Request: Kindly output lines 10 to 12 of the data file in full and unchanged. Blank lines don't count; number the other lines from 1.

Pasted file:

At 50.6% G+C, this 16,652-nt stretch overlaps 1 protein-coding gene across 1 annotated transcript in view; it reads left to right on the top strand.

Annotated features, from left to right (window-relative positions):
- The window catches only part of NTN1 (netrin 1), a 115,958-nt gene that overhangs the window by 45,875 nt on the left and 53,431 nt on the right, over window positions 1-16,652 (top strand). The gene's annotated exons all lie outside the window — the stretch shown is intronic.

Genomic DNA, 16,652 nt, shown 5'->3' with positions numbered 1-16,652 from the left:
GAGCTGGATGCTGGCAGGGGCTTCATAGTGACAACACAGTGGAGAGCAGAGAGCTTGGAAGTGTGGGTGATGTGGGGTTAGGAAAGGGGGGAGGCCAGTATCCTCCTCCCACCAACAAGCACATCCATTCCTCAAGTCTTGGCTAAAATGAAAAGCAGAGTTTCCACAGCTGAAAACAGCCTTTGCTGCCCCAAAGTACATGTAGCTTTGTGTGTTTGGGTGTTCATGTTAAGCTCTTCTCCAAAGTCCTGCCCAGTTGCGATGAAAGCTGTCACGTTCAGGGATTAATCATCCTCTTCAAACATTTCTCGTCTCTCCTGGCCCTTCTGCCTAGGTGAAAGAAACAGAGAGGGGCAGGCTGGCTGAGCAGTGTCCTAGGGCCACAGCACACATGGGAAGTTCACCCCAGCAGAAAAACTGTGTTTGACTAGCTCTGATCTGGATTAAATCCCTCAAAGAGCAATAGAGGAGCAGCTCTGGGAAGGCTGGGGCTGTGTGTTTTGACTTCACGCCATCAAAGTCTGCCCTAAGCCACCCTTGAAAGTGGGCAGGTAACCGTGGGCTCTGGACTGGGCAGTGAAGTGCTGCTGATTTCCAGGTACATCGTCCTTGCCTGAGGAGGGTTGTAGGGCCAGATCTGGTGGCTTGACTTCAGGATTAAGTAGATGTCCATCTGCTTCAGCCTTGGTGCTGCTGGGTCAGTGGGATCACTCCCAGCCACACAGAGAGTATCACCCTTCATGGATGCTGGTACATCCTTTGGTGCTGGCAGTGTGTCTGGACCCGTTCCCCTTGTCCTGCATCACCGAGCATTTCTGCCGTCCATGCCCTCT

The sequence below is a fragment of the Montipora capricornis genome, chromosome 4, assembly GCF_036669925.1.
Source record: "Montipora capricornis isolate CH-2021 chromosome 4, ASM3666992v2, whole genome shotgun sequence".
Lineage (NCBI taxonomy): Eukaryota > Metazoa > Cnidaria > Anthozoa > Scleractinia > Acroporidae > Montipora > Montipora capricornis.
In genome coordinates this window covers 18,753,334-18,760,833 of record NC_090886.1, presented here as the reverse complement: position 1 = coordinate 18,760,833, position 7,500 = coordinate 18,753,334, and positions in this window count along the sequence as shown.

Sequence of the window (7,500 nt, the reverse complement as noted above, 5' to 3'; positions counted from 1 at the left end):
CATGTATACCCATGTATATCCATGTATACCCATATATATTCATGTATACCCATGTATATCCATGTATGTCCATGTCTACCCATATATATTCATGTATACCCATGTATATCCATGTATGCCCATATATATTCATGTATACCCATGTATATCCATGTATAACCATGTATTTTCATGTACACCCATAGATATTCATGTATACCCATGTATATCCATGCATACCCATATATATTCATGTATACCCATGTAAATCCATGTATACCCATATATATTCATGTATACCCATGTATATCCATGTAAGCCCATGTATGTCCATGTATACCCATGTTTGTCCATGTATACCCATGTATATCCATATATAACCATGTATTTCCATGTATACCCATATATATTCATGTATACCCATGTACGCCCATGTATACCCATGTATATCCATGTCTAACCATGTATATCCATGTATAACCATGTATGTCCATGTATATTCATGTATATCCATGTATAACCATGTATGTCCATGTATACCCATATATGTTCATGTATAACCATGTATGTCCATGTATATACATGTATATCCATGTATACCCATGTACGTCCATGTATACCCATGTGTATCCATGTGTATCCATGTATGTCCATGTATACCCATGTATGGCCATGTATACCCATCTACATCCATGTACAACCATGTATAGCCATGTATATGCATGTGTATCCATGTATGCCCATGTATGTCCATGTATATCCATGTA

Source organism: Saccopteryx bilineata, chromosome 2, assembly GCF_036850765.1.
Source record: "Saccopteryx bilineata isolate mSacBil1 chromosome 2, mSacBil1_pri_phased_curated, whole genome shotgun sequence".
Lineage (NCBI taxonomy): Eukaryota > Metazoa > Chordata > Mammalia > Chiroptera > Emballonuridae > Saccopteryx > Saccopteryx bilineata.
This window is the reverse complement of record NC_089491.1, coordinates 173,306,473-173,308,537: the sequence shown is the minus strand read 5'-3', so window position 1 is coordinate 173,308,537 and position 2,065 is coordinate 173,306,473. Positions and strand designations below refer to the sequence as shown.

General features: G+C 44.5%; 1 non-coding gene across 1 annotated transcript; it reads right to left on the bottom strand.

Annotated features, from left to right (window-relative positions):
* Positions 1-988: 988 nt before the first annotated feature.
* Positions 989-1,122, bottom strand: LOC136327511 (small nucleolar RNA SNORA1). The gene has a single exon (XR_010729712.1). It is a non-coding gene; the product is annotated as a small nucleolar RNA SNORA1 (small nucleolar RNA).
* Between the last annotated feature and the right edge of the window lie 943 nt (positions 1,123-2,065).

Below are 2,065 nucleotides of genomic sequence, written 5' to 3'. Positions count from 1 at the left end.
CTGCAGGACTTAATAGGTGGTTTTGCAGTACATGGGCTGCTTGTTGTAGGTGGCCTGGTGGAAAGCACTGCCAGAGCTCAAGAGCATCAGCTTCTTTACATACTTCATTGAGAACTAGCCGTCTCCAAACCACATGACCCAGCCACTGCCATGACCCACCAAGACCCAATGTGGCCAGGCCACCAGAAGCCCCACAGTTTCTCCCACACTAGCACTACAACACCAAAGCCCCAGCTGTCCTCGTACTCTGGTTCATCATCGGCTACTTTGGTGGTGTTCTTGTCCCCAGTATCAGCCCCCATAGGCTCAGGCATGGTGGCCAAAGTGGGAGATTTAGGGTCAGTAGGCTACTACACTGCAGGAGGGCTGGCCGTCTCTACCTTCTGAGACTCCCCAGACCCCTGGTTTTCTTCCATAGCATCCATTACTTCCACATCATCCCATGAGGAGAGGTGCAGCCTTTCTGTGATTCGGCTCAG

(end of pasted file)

Sequence of the window (7,500 nt, the reverse complement as noted above, 5' to 3'; positions counted from 1 at the left end):
CATGTATACCCATGTATATCCATGTATACCCATATATATTCATGTATACCCATGTATATCCATGTATGTCCATGTCTACCCATATATATTCATGTATACCCATGTATATCCATGTATGCCCATATATATTCATGTATACCCATGTATATCCATGTATAACCATGTATTTTCATGTACACCCATAGATATTCATGTATACCCATGTATATCCATGCATACCCATATATATTCATGTATACCCATGTAAATCCATGTATACCCATATATATTCATGTATACCCATGTATATCCATGTAAGCCCATGTATGTCCATGTATACCCATGTTTGTCCATGTATACCCATGTATATCCATATATAACCATGTATTTCCATGTATACCCATATATATTCATGTATACCCATGTACGCCCATGTATACCCATGTATATCCATGTCTAACCATGTATATCCATGTATAACCATGTATGTCCATGTATATTCATGTATATCCATGTATAACCATGTATGTCCATGTATACCCATATATGTTCATGTATAACCATGTATGTCCATGTATATACATGTATATCCATGTATACCCATGTACGTCCATGTATACCCATGTGTATCCATGTGTATCCATGTATGTCCATGTATACCCATGTATGGCCATGTATACCCATCTACATCCATGTACAACCATGTATAGCCATGTATATGCATGTGTATCCATGTATGCCCATGTATGTCCATGTATATCCATGTA

Source organism: Saccopteryx bilineata, chromosome 2, assembly GCF_036850765.1.